- With a trust, you can maintain control over how your assets are distributed after your death. The trustee that you name will take care of those distributions in accordance with the instructions you provide in your trust terms.
- This enables you to achieve greater flexibility, distributing assets over time if you wish – or simply dictating that all assets be released after debts are settled.
- There are different types of trusts, so you can deal with various specialized needs. Special needs trusts can be used to care for disabled heirs who cannot afford to have their government benefits disrupted. Pet trusts can provide for your animal companions. Irrevocable trusts can be used to minimize estate tax liability, or to benefit your favorite charitable endeavors.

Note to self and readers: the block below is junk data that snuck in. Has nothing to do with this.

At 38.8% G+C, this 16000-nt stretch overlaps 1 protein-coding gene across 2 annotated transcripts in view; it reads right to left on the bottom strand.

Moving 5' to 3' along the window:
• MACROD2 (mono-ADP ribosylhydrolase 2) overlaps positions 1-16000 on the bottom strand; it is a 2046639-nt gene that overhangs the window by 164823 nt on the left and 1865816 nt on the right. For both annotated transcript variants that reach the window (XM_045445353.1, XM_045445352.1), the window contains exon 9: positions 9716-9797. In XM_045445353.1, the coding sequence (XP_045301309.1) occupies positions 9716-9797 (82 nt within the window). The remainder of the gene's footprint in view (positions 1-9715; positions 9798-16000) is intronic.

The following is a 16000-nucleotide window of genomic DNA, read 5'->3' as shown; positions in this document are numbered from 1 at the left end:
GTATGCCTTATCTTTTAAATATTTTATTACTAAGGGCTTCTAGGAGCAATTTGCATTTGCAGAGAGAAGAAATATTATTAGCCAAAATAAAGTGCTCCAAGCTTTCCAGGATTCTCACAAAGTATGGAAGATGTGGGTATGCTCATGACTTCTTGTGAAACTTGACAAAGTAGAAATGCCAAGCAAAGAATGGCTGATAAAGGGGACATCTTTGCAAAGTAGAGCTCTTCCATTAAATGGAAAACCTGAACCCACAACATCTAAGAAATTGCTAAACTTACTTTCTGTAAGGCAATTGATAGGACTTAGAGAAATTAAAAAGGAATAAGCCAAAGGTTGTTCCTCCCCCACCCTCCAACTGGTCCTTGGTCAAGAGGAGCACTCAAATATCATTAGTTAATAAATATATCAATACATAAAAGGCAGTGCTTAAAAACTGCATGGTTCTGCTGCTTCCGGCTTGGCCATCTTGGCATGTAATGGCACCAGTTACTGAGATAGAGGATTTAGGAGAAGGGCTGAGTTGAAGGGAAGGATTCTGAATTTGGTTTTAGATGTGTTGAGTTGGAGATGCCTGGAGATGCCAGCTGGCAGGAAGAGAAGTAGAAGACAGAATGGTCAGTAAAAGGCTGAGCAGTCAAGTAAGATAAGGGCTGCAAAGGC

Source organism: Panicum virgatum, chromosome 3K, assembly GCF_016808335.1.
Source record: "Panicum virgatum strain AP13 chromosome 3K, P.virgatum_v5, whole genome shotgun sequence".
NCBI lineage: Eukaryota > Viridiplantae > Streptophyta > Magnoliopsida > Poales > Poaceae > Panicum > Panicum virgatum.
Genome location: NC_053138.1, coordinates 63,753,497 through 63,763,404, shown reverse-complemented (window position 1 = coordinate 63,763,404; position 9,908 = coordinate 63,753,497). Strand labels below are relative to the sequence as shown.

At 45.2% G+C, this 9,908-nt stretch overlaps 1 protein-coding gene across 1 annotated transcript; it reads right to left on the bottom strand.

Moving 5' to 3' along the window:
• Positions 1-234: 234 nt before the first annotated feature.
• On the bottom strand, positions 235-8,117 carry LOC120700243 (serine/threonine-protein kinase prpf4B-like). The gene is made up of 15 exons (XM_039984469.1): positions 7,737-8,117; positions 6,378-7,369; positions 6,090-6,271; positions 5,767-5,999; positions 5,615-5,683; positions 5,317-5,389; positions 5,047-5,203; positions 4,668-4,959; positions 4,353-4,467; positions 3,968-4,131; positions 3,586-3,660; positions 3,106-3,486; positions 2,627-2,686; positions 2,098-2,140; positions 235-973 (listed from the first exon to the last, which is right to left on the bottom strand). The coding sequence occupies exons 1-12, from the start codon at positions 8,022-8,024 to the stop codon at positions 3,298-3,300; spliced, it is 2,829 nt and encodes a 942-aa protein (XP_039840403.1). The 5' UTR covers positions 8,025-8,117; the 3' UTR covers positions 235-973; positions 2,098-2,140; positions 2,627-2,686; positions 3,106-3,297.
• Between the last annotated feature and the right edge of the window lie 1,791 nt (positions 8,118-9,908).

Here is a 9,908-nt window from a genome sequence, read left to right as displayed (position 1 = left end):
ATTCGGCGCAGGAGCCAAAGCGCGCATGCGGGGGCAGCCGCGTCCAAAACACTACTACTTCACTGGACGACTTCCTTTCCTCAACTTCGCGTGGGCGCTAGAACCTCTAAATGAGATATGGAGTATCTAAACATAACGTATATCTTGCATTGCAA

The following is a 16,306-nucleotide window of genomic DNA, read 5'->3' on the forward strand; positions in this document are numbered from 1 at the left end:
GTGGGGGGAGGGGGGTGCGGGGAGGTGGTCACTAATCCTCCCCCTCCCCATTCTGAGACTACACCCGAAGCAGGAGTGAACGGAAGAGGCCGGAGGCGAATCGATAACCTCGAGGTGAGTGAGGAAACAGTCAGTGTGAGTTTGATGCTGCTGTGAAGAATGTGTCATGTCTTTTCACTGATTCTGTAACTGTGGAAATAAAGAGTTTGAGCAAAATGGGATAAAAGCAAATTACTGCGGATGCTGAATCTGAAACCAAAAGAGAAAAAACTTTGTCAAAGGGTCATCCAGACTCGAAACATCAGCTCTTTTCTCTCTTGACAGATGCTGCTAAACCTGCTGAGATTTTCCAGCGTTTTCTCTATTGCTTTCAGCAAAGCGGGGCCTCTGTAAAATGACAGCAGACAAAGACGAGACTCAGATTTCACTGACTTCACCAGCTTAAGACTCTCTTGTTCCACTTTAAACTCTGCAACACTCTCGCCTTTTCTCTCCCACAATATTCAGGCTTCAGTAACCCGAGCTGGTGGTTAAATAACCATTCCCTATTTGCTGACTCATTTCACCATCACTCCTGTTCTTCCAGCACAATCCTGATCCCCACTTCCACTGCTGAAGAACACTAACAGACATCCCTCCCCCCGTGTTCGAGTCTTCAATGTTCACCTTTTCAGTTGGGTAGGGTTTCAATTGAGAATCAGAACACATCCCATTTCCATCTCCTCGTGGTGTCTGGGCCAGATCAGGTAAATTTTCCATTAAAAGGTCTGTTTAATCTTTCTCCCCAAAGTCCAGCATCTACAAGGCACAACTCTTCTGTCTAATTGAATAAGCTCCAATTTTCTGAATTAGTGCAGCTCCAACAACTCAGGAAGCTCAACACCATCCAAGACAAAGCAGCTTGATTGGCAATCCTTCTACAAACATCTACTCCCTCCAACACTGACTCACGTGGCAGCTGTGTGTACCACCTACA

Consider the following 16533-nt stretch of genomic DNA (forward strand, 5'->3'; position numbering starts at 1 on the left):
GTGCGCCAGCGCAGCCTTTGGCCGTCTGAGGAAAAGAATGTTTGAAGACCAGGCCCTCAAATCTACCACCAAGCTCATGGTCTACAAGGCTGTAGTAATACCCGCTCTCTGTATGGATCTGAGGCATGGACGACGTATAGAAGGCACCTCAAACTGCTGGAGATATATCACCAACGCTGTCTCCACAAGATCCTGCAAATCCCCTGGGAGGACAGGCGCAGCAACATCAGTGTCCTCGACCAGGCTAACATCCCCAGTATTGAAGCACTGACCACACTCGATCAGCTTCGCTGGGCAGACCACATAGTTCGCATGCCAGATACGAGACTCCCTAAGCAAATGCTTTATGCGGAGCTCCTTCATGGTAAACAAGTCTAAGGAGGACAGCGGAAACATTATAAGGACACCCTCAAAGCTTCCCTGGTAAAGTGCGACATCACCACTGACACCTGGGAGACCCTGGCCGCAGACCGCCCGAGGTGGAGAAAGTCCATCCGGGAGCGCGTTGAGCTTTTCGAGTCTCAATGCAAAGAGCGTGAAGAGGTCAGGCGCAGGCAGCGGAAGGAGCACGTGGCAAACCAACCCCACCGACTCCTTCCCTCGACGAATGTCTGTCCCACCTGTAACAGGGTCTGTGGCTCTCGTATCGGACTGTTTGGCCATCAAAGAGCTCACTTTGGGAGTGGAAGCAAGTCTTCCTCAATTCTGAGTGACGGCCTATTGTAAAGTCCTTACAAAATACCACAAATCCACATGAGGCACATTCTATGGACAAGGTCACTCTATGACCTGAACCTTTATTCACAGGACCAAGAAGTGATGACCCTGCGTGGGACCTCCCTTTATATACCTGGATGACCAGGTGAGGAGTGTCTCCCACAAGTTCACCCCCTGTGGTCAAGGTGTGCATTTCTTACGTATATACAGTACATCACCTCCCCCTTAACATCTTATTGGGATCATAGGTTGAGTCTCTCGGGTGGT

- On the other hand, trusts have some inherent drawbacks as well. They can take longer to create and execute – and they generally cost more. Furthermore, irrevocable trusts cannot be changed or terminated once they’re created, so that means that those assets are out of your reach forever. A revocable trust can be revoked at will, but its revocable nature makes it an inferior vehicle for gaining estate tax and creditor protections for assets.
- Trusts must also be established and managed properly if they are to be useful for your needs. Mistakes can be costly, especially in instances where you fail to properly fund your trust.
Which is Right for You?